'Venus in Fur' is more than sexy; stars Amanda Morales and Carl Vorwerk let loose in a comedy that challenges ideas of pleasure, pain and domination


Daniel Austin will always remember his first time, and stars Amanda Morales and Carl Vorwerk will remember what might be their last for a Northeast Florida audience. The result is a can't-miss production of Venus in Fur, continuing through June 21 at Players by the Sea.

The first-time director collaborates with two actors about to pursue theater in New York on this sexy and mentally stimulating comedy. This should keep Jacksonville Beach's reputation as one of the nation's sexiest suburbs in play for years to come.

For all that talk about sex, the 100-minute comedy without an intermission truly excels in posing questions on pleasure, pain, power, domination, subjugation and freedom while keeping the audience off-balance in this audition-within-a-play work by David Ives.

In Venus in Fur, Thomas (Vorwerk) is at his wit's end after a day of auditioning a "panoply of outcasts" for the starring role of Vanda. The director is ready to go home when in walks an actress of the same name  the mystery doesn't end there. The role of power between director and aspiring actress sets the stage, then the game of seduction ramps it up. Thomas reveals that Venus in Fur is based on a work by Leopold von Sacher-Masoch; masochism is named after Sacher-Masoch, so you know where this is going or you think you do.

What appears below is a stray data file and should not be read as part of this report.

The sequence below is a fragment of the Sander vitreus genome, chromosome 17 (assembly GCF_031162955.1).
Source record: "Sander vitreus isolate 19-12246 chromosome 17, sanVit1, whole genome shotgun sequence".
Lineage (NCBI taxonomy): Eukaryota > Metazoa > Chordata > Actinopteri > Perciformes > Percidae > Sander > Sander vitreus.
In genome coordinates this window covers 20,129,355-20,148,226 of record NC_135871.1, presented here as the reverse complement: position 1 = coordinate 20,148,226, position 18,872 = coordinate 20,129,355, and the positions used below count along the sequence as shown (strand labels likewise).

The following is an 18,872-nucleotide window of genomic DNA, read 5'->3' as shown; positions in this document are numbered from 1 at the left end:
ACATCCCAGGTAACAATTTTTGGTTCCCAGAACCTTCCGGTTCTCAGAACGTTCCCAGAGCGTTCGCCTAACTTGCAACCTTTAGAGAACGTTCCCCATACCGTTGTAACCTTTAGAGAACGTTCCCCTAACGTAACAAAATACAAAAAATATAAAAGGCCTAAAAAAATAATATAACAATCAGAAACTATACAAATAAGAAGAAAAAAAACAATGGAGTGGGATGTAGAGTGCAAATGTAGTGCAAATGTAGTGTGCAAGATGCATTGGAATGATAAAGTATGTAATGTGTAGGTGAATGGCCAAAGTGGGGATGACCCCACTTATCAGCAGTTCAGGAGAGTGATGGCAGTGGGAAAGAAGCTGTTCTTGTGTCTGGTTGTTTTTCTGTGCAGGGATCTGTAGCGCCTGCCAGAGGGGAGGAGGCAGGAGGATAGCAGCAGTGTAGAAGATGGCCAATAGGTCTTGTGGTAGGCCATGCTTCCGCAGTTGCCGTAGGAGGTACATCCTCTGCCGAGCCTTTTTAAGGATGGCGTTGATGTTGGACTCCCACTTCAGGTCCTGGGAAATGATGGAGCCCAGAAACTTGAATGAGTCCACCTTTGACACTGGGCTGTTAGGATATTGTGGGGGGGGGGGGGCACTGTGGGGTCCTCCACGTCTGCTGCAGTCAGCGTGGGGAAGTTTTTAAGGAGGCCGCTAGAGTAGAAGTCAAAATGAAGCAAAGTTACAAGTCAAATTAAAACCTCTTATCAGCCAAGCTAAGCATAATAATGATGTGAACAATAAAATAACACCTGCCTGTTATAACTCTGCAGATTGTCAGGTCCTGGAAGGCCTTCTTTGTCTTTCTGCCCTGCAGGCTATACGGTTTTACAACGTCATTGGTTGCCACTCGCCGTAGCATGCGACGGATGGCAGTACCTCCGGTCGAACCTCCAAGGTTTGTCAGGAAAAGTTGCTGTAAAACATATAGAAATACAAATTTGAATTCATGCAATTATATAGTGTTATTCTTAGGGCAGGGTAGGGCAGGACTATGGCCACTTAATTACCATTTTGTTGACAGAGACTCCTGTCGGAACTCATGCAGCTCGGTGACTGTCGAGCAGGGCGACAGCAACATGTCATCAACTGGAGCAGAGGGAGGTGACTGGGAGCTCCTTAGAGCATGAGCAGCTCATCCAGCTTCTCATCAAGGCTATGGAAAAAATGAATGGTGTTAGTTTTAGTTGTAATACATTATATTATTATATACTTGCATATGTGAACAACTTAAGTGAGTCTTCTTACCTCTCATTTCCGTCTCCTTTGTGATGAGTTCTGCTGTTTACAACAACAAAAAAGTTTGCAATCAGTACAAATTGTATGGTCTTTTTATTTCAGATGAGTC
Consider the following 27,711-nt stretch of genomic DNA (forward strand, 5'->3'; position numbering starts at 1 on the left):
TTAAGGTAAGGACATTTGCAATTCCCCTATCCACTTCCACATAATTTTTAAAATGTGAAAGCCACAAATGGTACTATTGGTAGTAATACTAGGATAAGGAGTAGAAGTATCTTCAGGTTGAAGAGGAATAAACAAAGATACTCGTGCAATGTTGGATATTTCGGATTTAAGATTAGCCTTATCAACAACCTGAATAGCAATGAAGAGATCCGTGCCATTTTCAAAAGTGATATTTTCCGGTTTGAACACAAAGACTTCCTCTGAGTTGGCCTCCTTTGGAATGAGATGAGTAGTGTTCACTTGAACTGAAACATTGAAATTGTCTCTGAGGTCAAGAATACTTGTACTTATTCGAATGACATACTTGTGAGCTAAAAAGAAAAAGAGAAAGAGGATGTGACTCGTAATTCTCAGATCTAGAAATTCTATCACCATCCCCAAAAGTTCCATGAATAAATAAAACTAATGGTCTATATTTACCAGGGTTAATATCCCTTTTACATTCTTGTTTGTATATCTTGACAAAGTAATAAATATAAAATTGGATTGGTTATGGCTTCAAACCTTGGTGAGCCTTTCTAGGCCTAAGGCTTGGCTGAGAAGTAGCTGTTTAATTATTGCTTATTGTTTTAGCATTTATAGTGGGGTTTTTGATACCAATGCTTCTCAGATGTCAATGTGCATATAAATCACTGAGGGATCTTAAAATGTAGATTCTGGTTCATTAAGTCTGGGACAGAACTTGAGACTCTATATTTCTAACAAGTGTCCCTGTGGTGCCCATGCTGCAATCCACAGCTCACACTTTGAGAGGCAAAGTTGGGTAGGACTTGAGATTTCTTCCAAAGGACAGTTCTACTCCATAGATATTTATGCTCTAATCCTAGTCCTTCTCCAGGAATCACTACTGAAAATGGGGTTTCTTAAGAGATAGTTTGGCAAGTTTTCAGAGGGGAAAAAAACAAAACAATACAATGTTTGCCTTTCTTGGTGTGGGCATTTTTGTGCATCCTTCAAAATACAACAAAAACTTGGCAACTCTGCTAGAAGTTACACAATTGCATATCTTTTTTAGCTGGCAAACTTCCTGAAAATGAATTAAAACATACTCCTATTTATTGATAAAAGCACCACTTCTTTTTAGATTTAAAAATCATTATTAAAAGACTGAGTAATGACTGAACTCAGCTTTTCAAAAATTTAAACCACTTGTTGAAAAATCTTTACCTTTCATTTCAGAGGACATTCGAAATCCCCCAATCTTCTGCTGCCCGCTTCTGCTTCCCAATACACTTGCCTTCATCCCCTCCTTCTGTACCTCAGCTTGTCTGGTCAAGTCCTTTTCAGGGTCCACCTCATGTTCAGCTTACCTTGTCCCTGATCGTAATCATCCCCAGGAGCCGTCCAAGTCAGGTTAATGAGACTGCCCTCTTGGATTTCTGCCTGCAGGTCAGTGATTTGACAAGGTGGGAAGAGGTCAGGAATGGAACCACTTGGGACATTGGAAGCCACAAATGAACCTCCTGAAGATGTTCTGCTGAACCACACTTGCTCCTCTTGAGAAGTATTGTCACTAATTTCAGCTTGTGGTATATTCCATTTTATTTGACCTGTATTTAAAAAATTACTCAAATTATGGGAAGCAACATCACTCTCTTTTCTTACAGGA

First, Vanda (Morales) must convince Thomas to let her read for it: "Anyway, this play is sure amazing. I mean, the parts of it I read. Pretty wild stuff." She's really convincing.

Austin takes major risks with a minimalistic set, a production that's more conceptional than its New York counterpart but with more tongue (you'll have to watch).

All those risks, and it's Morales and Vorwerk who need to whip it good. And they do.

Morales, a graduate of Indiana University (Bloomington) who plans to leave for New York in early July, delivers a commanding performance as the woman on top for most of this romp. She'll remind some of Julia Louis-Dreyfus because of the physicality of the performance and her spot-on timing. Morales says those dark locks that also drew rave reviews will give way to the blonde she prefers after the production ends. Either way, she sizzles on the Studio Stage.

Vorwerk, a Douglas Anderson graduate planning to leave for New York in September, alternates between frazzled and intense, playing off and kneeling down to Morales' Vanda (and Vanda's Vanda). Vorwerk will certainly remind some of Austin himself, who recently acted in PBTS's Angels in America

Stage manager Luke Weidner, production manager and costume designer Ron Shreve, lighting designer Jim Wiggins and dramaturg Holly Gutshall complete the creative team. Artists Liz Gibson and Barbara Sarvis have works on display at PBTS through this production.

Ives' sexy comedy isn't for everyone. You'll note the strong language as soon as Vanda bursts in: "Am I too late? I'm too late! Fuck. Fuck!"

Yes, Austin reports one audience member did walk out, but he says two other couples reported canceling the rest of their plans afterward because they were inspired. To say he didn't mind any of those reactions would be putting it mildly.

Based on the subject and strong language, few will be ambivalent. The Studio Stage at Players by the Sea only fits 90, and these talented stars are on their way out of town. Either way, you've been warned.

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